People gave their support in so many ways: some were able to contribute to my fundraising goals, a few committed time and knowledge to help coach me, others volunteered to support training rides, and they were all joyous cheerleaders who encouraged me all through my training. There were even people came to cheer for all 2200 riders, every day, in big cities and in tiny towns during the AIDS/LifeCycle. People showed up with handmade signs, some waved and many yelled thank you for riding!
All of these people are the best of humanity. I feel so lucky and humbled to get to see these examples of people helping and supporting each other. We are all part of the AIDS/LifeCycle Love Bubble! And I can’t wait to do it all again in 2018!
Has riding changed you for the better? Share your story in the comments below!
Help end the isolation and stigma of those who live with HIV.
Help increase the resources available for education, prevention and care.
Help end the transmission of HIV.
In June of this year I rode my bicycle 545 miles as part of the 7-day cycling event called the AIDS/LifeCycle. It was one of the most impactful experiences I’ve ever had. It was physically challenging, mentally exhausting, and at times heartbreaking. But it wasalways inspiring!
Over this past year together we raised $14,333.98 to help those living with HIV and AIDS. That is INCREDIBLE! Throughout my entire AIDS/Lifecycle experience I was continually humbled by your support, kindness and generosity. And something else happened that I didn’t necessarily expect. Over and over again, so many of you shared your memories and stories about your friends and family who died from AIDS. I will always be grateful that you shared this part of your life with me.
One story, of many, that comes to mind occurred in April. While at a friend’s BBQ I talking about the upcoming ride and a man my near my age, someone who I had only met in passing, shared with me a story about his lifelong friend from who died of AIDS in college. He said “It’s 2017. I can’t believe this stupid disease is still here.”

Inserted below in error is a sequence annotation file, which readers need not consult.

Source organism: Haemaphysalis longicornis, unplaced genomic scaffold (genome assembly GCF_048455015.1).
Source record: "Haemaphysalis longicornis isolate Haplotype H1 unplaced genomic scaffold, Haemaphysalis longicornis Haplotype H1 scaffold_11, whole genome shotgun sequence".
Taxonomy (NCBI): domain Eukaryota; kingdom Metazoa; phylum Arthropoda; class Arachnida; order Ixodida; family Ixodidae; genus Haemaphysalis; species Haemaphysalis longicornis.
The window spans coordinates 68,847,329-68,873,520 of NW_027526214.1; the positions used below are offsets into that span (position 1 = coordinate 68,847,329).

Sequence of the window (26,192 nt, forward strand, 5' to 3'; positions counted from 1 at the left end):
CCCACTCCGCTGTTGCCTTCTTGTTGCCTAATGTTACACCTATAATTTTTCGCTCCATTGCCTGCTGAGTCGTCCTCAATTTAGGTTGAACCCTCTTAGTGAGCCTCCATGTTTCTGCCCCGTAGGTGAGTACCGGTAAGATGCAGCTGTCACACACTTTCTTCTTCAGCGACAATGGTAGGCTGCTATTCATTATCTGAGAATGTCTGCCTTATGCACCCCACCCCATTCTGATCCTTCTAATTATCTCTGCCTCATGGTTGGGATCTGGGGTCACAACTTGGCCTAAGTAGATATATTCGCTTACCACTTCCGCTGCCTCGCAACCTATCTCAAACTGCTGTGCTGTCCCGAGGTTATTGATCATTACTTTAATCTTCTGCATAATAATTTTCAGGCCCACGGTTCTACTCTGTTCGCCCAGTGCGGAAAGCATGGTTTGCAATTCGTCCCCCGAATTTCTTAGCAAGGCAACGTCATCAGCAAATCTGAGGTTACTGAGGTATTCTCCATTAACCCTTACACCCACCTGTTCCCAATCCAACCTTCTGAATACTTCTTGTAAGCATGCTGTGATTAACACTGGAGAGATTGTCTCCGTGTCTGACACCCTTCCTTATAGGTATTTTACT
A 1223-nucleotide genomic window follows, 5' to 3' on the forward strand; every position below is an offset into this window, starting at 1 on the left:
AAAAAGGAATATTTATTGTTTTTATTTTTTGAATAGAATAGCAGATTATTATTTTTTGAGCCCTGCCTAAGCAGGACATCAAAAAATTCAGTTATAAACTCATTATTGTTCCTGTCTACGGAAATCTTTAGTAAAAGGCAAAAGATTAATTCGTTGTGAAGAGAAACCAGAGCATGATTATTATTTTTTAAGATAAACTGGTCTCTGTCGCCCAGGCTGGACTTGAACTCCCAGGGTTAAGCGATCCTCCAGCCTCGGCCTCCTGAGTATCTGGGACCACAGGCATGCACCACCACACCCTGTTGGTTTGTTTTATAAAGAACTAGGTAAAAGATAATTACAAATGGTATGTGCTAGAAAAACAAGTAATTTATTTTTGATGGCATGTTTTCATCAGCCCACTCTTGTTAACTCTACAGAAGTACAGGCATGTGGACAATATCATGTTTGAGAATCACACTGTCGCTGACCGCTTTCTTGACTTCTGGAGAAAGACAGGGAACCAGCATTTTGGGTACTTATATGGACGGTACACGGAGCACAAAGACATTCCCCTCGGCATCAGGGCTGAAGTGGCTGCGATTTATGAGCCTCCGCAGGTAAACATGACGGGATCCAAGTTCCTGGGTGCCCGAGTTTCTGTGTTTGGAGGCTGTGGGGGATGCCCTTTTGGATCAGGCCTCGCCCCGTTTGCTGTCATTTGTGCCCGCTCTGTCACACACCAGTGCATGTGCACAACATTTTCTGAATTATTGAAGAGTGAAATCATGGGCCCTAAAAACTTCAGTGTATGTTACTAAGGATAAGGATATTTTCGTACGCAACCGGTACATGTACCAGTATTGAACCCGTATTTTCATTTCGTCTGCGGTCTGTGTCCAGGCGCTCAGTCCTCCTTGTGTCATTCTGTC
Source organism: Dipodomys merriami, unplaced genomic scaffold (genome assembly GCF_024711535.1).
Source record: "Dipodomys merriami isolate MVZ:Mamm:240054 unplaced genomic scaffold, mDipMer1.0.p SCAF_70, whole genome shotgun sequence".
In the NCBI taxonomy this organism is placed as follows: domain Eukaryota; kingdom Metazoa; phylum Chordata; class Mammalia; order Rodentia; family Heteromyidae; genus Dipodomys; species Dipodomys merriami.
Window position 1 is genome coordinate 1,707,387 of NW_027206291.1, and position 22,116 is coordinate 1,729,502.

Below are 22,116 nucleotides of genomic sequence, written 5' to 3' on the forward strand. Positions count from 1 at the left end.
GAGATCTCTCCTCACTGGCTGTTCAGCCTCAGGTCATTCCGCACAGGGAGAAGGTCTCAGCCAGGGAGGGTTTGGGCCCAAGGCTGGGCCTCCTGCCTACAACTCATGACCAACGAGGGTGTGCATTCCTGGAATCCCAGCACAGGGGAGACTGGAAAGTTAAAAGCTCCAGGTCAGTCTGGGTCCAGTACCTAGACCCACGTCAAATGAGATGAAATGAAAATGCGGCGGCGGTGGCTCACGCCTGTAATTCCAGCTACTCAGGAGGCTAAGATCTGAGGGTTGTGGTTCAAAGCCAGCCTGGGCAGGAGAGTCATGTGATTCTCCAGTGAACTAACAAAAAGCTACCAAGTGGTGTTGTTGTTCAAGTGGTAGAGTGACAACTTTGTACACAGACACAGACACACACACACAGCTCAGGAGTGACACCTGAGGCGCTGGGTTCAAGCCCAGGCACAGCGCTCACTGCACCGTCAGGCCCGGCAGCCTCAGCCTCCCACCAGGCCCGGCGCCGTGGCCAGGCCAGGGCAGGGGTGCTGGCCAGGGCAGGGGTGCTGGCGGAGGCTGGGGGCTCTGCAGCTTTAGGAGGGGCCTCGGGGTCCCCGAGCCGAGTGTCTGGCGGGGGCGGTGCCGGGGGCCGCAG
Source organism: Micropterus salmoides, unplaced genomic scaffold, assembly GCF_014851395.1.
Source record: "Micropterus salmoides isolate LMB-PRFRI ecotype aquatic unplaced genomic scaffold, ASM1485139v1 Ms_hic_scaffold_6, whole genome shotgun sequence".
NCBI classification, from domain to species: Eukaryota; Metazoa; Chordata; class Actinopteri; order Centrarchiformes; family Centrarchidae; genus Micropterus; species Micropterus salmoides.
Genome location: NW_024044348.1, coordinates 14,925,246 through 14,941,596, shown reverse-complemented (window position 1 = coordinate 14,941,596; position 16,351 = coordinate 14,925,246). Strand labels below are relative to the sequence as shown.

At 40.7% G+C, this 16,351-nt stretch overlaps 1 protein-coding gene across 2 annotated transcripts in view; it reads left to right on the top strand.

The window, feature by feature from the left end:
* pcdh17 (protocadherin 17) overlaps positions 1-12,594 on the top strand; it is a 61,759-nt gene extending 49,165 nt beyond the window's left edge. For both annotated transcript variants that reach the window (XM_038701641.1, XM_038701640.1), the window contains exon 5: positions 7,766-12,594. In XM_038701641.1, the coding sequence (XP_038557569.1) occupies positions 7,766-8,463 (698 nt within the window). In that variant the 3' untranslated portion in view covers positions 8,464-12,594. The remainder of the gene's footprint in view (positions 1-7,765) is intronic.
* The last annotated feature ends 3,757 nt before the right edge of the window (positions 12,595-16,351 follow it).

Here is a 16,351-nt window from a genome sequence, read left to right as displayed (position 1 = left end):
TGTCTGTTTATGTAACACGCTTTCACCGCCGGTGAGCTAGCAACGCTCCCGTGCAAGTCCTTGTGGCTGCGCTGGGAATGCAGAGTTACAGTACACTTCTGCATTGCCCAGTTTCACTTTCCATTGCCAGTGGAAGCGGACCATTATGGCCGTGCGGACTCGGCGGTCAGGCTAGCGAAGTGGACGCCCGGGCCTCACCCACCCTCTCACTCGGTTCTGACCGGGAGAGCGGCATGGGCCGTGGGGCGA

I couldn’t agree more. So I have signed up to ride 545 miles again in 2018, for the 25th anniversary of the AIDS/Lifecycle. I will ride with the stories and memories you’ve shared with me, and I will ride to honor all of those people who have died from AIDS.
My goal is to raise $10,000 to help fund the life-saving services offered by the San Francisco AIDS Foundation and the Los Angeles LGBT Center. But I can’t do it alone, so I’m asking for your help again.
$10,000 can make a HUGE difference! The services provided as a result of this event mean the world to those who receive them, and your support means the world to me!
Every Monday morning in the office when I’m heating up my oatmeal I’m asked, “What did you get up to this weekend?” Before I can respond, my co-workers add, “You went for a ride, right?”
Now that the weather is finally cooling off I’m out on my bike a lot more. It may not be a big ride, but I love getting out and seeing the outdoors from my saddle. My typical ride at the moment is about 30 miles on a Saturday or Sunday (weekend cyclist extraordinaire!) and it’s the highlight of my weekend, even when it’s hard (or really hard, or cold, or windy, or any other unpleasant descriptor).
So why do I love it? When I’m on my bike, I feel free! I love hearing the road and my tires connecting. I love the smells; the pine trees outside, someone cooking dinner, even the terrible smells (skunks fit this category nicely) because it reminds me what life is like outside my comfort zone. I love how empowering it is to know that I can transport myself to new locations just with my bike and my legs. And I want everyone to experience this joy!
I believe every person should get to feel this freedom. And it doesn’t matter if we start large or small, weekend riders or seasoned experts, as long as we keep going.
I remember picking up my bike again after a long hiatus just two years ago and I could barely make it 3 loops around the flattest section of paved roads in town. Each loop was just a mile and I was huffing, puffing and nearly collapsed as I slogged through the last turn. It was humiliating! What happened to my sweet youth that let me roll freely without breaking a sweat? But I went back the next weekend. This time I left my pride at home and geared up with my snail themed socks (if you can’t be good, at least you can look good) and made it 6 loops. Slow and steady progress! We all have to start somewhere, the trick is to just start! And I kept at it, little by little, mile by mile. This past June I rode 545 miles from San Francisco to LA in a charity bicycle ride called the AIDS/Lifecycle. IT WAS AMAZING! And now, I’ve signed up to do it again in 2018!
I’ll be tracking my training and progress here, so check back for updates. In the meantime, I would love to hear from you – why do you ride?